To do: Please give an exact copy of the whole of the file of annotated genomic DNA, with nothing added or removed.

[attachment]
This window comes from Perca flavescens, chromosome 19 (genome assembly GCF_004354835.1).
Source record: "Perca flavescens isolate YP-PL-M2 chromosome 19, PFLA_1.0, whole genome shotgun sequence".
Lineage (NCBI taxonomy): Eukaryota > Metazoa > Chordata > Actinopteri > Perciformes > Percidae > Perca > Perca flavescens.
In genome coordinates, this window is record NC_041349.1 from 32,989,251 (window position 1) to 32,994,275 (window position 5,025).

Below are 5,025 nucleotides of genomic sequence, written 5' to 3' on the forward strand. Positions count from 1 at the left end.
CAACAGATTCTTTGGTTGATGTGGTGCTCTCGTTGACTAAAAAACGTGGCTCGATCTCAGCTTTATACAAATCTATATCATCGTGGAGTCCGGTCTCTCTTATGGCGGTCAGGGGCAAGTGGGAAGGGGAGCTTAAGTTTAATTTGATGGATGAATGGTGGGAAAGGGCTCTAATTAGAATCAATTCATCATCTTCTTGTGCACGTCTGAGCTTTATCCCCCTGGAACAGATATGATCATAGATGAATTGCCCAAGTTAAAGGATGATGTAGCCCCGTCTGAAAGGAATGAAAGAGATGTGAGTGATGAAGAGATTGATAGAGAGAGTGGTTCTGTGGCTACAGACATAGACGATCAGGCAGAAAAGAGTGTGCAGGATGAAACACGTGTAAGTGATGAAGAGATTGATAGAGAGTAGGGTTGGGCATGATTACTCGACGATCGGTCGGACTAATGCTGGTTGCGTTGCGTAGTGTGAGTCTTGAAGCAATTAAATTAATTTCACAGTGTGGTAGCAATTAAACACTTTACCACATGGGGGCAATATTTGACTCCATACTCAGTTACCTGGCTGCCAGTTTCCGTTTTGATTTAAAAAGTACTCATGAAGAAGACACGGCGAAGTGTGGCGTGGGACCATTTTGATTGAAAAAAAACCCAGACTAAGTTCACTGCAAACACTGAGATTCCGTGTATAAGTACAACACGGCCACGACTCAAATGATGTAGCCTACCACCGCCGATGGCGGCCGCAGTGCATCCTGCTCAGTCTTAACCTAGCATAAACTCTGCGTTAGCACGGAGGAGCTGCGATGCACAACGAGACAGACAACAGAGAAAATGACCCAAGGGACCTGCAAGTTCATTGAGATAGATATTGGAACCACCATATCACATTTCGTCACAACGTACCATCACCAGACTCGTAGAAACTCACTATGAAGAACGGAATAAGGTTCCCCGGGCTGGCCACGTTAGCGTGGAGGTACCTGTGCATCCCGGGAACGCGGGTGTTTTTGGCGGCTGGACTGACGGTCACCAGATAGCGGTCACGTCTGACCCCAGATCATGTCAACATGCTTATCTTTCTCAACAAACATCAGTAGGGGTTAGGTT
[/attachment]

This window comes from Perca flavescens, chromosome 19 (genome assembly GCF_004354835.1).
Source record: "Perca flavescens isolate YP-PL-M2 chromosome 19, PFLA_1.0, whole genome shotgun sequence".
Lineage (NCBI taxonomy): Eukaryota > Metazoa > Chordata > Actinopteri > Perciformes > Percidae > Perca > Perca flavescens.
In genome coordinates, this window is record NC_041349.1 from 32,989,251 (window position 1) to 32,994,275 (window position 5,025).

Below are 5,025 nucleotides of genomic sequence, written 5' to 3' on the forward strand. Positions count from 1 at the left end.
CAACAGATTCTTTGGTTGATGTGGTGCTCTCGTTGACTAAAAAACGTGGCTCGATCTCAGCTTTATACAAATCTATATCATCGTGGAGTCCGGTCTCTCTTATGGCGGTCAGGGGCAAGTGGGAAGGGGAGCTTAAGTTTAATTTGATGGATGAATGGTGGGAAAGGGCTCTAATTAGAATCAATTCATCATCTTCTTGTGCACGTCTGAGCTTTATCCCCCTGGAACAGATATGATCATAGATGAATTGCCCAAGTTAAAGGATGATGTAGCCCCGTCTGAAAGGAATGAAAGAGATGTGAGTGATGAAGAGATTGATAGAGAGAGTGGTTCTGTGGCTACAGACATAGACGATCAGGCAGAAAAGAGTGTGCAGGATGAAACACGTGTAAGTGATGAAGAGATTGATAGAGAGTAGGGTTGGGCATGATTACTCGACGATCGGTCGGACTAATGCTGGTTGCGTTGCGTAGTGTGAGTCTTGAAGCAATTAAATTAATTTCACAGTGTGGTAGCAATTAAACACTTTACCACATGGGGGCAATATTTGACTCCATACTCAGTTACCTGGCTGCCAGTTTCCGTTTTGATTTAAAAAGTACTCATGAAGAAGACACGGCGAAGTGTGGCGTGGGACCATTTTGATTGAAAAAAAACCCAGACTAAGTTCACTGCAAACACTGAGATTCCGTGTATAAGTACAACACGGCCACGACTCAAATGATGTAGCCTACCACCGCCGATGGCGGCCGCAGTGCATCCTGCTCAGTCTTAACCTAGCATAAACTCTGCGTTAGCACGGAGGAGCTGCGATGCACAACGAGACAGACAACAGAGAAAATGACCCAAGGGACCTGCAAGTTCATTGAGATAGATATTGGAACCACCATATCACATTTCGTCACAACGTACCATCACCAGACTCGTAGAAACTCACTATGAAGAACGGAATAAGGTTCCCCGGGCTGGCCACGTTAGCGTGGAGGTACCTGTGCATCCCGGGAACGCGGGTGTTTTTGGCGGCTGGACTGACGGTCACCAGATAGCGGTCACGTCTGACCCCAGATCATGTCAACATGCTTATCTTTCTCAACAAACATCAGTAGGGGTTAGGTT